I started gymnastics when I was 3 years old. According to my mom, she signed me and my twin sister up for classes because she had always wanted to be a gymnast. We started off eager and ready to learn with our bull haircuts and bossy attitudes. I grew up with gymnastics. During the week, I would get home from school, change into my leotard, and head to practice. Any gymnast will tell you she had a love-hate relationship with the sport growing up, and that's the case for me. Learning how to defy gravity was both terrifying and truly amazing; it was limitless. You were limitless. When you landed that new skill you'd been working on for weeks, that's when you knew the calluses, the commitment, the containers of Icy Hot, and hairspray were all worth it.
Unfortunately, I'm the one on the left with my underwear sticking out the sides.
Here's what being a gymnast all those years taught me:
1. You can overcome fear
Gymnastics really is 90 percent mental. You wouldn't believe how terrifying it is to do the tricks gymnasts do; it can drive you insane just thinking about how dangerous the sport is. Sometimes you get mental blocks out of the blue, scared to do skills you've done since you were little. Sometimes all you have to do is fight through it and find your strength amidst the self doubt.
2. Learn to accept failure
No one is perfect, not even the most prestigious Olympic gymnast.
3. Gravity can't stop you from flying
4. Shake it off
Having to compete four events at a meet is hard. If you fall during your beam routine (and trust me, 9 times out of 10 you will fall and when you do it's because you messed up a move you can do in your sleep like a full turn), you have to pick up the pieces once the next event comes. The truth is, it’s really difficult to push failure aside and focus on a new routine. All you can think about is how much you wish you’d done better. But sometimes that disappointment will fuel your determination. Ultimately, gymnastics taught me how to move on from the bad parts of life. Because just around the corner will be another opportunity for success.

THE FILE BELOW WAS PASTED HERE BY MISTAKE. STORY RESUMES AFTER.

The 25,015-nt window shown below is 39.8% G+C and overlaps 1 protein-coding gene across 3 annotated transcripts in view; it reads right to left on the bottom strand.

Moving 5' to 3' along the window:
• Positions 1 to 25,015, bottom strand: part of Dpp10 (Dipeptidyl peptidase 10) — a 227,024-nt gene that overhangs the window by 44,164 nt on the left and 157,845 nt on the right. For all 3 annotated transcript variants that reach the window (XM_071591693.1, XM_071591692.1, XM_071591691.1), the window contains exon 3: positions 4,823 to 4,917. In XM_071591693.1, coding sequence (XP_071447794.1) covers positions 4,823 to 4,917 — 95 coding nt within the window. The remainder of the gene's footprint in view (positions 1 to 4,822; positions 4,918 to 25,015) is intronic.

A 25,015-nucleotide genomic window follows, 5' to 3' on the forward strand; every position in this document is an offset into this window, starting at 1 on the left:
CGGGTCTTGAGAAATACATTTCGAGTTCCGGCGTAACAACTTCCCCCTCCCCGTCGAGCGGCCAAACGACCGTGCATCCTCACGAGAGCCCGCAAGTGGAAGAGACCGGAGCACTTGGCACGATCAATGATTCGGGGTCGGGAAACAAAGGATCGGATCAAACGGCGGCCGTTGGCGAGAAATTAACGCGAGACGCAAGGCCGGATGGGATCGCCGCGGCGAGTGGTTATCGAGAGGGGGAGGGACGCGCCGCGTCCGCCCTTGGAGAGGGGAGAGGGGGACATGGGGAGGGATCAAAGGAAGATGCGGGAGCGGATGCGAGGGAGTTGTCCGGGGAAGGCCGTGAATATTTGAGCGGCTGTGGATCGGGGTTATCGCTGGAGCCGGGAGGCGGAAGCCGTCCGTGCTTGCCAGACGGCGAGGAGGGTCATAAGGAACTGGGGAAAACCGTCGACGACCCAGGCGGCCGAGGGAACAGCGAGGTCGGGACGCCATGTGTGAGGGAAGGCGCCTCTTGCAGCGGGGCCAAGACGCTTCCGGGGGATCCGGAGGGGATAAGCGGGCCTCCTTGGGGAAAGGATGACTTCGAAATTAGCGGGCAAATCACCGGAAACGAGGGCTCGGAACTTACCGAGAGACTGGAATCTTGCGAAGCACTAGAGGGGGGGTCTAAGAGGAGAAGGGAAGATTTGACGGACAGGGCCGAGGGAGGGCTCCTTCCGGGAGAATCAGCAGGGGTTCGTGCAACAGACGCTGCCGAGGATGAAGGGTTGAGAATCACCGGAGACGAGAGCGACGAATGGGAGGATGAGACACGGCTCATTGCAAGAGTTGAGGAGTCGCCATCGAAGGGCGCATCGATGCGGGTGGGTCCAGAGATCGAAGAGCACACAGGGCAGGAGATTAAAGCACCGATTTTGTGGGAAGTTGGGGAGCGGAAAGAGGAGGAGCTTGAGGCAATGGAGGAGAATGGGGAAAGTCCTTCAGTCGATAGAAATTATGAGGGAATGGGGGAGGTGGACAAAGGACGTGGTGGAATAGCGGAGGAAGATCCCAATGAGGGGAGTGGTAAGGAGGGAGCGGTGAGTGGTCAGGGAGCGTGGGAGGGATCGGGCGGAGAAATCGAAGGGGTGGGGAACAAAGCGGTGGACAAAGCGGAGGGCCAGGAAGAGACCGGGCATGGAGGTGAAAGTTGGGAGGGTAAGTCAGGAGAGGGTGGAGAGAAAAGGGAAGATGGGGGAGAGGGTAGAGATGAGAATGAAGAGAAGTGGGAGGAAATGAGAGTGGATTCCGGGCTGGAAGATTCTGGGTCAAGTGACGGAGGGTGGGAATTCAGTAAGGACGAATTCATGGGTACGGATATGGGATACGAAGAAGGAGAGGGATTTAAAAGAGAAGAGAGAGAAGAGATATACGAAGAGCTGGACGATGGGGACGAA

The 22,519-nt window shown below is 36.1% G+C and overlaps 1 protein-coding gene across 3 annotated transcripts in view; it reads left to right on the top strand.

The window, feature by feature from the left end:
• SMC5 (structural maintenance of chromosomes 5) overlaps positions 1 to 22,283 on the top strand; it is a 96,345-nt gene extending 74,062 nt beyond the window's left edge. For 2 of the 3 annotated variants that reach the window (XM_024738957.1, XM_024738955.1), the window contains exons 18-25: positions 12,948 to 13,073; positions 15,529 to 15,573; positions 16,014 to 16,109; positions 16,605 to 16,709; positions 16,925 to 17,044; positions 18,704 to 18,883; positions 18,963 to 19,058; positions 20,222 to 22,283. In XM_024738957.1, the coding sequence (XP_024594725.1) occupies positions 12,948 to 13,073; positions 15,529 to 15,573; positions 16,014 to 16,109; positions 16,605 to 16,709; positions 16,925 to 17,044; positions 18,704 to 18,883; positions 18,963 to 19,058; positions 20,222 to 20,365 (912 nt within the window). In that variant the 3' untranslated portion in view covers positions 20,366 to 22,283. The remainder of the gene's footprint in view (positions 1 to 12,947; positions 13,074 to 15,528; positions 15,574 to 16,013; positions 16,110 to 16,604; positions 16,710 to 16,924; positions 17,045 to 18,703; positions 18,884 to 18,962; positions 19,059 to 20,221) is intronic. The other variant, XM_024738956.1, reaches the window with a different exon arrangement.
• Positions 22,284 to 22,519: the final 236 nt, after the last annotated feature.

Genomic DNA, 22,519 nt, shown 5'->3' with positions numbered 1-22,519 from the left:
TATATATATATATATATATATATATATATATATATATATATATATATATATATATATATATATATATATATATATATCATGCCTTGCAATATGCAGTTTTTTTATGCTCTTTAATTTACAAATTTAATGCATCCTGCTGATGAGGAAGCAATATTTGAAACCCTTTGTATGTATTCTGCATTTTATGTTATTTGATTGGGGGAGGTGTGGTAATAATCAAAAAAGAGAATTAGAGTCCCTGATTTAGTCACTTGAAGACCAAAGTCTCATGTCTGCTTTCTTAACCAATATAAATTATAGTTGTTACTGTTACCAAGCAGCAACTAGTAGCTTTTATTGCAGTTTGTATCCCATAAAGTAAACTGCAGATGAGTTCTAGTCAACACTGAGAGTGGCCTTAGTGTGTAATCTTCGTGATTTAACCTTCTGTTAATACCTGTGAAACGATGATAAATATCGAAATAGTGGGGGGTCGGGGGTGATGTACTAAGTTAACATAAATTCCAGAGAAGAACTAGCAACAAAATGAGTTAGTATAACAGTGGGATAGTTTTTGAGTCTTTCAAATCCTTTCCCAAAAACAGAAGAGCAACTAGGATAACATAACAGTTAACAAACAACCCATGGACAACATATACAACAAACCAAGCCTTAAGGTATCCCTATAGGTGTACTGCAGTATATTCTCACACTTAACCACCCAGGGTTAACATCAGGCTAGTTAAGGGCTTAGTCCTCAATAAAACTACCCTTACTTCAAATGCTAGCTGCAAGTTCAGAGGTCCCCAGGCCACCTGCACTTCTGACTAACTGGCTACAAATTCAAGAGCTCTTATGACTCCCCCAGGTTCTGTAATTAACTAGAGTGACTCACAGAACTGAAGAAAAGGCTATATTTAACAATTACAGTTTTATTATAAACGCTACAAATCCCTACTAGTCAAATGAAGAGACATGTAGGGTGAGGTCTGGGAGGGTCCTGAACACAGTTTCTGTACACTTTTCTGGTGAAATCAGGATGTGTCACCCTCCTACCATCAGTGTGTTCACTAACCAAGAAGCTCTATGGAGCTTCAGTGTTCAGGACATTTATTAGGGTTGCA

5. Step out of your own way
When it comes to gymnastics, you are your own heaviest, most daunting roadblock. The best advice I ever got from a coach was to get out of my own head and just "do it" to just let myself go.
6. Be comfortable in your own skin
Trust me, that's what being in a leotard in front of strangers forces you to learn.
7. How you're judged does not define who you are
Yes, it’s inevitable that you'll be judged when you compete. A gymnast will not only get a score for her routine, but she will also be judged in others ways by who her coach is, who her teammates are, and what gym she’s from. What I learned growing up was not to let any of that effect me. Getting a low score, at the time, seems like an attack on everything you've worked for, but it's just a number. At the end of the day, we all go home, peel off our leotards, wipe away the glitter, and we’re regular people. Maybe just with larger biceps.
8. You have a family away from home
Your teammates are the people who will pick you up when you fall, literally. They've seen you at your worst and know how to piece you back together when you feel like you're breaking. That's just what we do for each other -- it comes with the sport.
9. Quitting doesn't make you a failure
I did it -- I quit gymnastics. My freshmen year at Ithaca College I had the opportunity to join the DIII gymnastics team, but quite frankly, I was done. Sometimes you just know when your body has had enough. Quitting doesn’t make you any less of a person, and it’s OK to move on. At first, I was terrified that I would feel useless because being a gymnast had defined who I was for such a long time. I wasn't just Samantha; I was Samantha the gymnast. I wasn't just giving up the leotards and medals, I was giving up the whole lifestyle of dedicating endless hours every week to this one sport. But I got through it. With more spare time, I started going to the gym (like a normal person who doesn't do strength training before, during, and after practices). I had more time to focus on my passions and enjoy college. And there's nothing wrong with that.
Doing gymnastics for over 14 years was a roller coaster experience, and it taught me lessons about myself that no other sport could have taught me. In short, I regret nothing. I would end this with that cliché, “Once a gymnast, always a gymnast,” but I'm not a gymnast anymore. It’s that simple. I may still have my splits down and remember the choreography to every floor routine I've ever had, but I am no longer a gymnast. And that’s OK with me. Because I’m able to face failure, conquer my fears, and have confidence in myself, and I have gymnastics to thank for that.
I’ll leave you with this instead: “Once a gymnast, forever the person it has shaped me to be.”